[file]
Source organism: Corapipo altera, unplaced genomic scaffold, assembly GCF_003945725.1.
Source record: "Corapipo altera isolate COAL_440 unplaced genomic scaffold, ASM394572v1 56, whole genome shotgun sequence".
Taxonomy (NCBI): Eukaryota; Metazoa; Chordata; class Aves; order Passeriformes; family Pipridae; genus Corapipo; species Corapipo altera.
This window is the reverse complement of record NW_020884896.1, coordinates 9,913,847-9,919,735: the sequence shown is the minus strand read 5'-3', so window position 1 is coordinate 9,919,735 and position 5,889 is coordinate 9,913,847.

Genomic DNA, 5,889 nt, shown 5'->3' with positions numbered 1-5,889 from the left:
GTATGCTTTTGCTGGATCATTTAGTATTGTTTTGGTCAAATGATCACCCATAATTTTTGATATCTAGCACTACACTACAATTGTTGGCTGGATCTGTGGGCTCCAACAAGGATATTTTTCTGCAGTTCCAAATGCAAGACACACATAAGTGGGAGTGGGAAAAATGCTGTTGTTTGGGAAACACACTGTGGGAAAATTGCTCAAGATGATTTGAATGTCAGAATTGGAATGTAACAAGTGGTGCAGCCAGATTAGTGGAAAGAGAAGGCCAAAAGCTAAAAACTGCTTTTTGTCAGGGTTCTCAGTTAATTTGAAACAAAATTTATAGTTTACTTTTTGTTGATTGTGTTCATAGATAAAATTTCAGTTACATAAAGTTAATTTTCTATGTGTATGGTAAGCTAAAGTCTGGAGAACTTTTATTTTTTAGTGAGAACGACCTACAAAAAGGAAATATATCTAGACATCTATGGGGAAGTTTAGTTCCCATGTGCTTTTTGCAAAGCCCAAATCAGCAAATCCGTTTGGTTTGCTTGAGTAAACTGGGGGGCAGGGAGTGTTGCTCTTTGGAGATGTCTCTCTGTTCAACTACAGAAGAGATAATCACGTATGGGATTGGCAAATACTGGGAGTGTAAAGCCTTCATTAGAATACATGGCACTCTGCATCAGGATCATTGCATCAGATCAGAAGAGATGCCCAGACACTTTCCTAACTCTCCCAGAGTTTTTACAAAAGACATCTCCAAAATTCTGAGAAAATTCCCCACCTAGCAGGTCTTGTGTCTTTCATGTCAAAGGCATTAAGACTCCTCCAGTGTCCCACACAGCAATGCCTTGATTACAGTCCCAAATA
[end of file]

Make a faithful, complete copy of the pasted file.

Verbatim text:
Source organism: Corapipo altera, unplaced genomic scaffold, assembly GCF_003945725.1.
Source record: "Corapipo altera isolate COAL_440 unplaced genomic scaffold, ASM394572v1 56, whole genome shotgun sequence".
Taxonomy (NCBI): Eukaryota; Metazoa; Chordata; class Aves; order Passeriformes; family Pipridae; genus Corapipo; species Corapipo altera.
This window is the reverse complement of record NW_020884896.1, coordinates 9,913,847-9,919,735: the sequence shown is the minus strand read 5'-3', so window position 1 is coordinate 9,919,735 and position 5,889 is coordinate 9,913,847.

Genomic DNA, 5,889 nt, shown 5'->3' with positions numbered 1-5,889 from the left:
GTATGCTTTTGCTGGATCATTTAGTATTGTTTTGGTCAAATGATCACCCATAATTTTTGATATCTAGCACTACACTACAATTGTTGGCTGGATCTGTGGGCTCCAACAAGGATATTTTTCTGCAGTTCCAAATGCAAGACACACATAAGTGGGAGTGGGAAAAATGCTGTTGTTTGGGAAACACACTGTGGGAAAATTGCTCAAGATGATTTGAATGTCAGAATTGGAATGTAACAAGTGGTGCAGCCAGATTAGTGGAAAGAGAAGGCCAAAAGCTAAAAACTGCTTTTTGTCAGGGTTCTCAGTTAATTTGAAACAAAATTTATAGTTTACTTTTTGTTGATTGTGTTCATAGATAAAATTTCAGTTACATAAAGTTAATTTTCTATGTGTATGGTAAGCTAAAGTCTGGAGAACTTTTATTTTTTAGTGAGAACGACCTACAAAAAGGAAATATATCTAGACATCTATGGGGAAGTTTAGTTCCCATGTGCTTTTTGCAAAGCCCAAATCAGCAAATCCGTTTGGTTTGCTTGAGTAAACTGGGGGGCAGGGAGTGTTGCTCTTTGGAGATGTCTCTCTGTTCAACTACAGAAGAGATAATCACGTATGGGATTGGCAAATACTGGGAGTGTAAAGCCTTCATTAGAATACATGGCACTCTGCATCAGGATCATTGCATCAGATCAGAAGAGATGCCCAGACACTTTCCTAACTCTCCCAGAGTTTTTACAAAAGACATCTCCAAAATTCTGAGAAAATTCCCCACCTAGCAGGTCTTGTGTCTTTCATGTCAAAGGCATTAAGACTCCTCCAGTGTCCCACACAGCAATGCCTTGATTACAGTCCCAAATA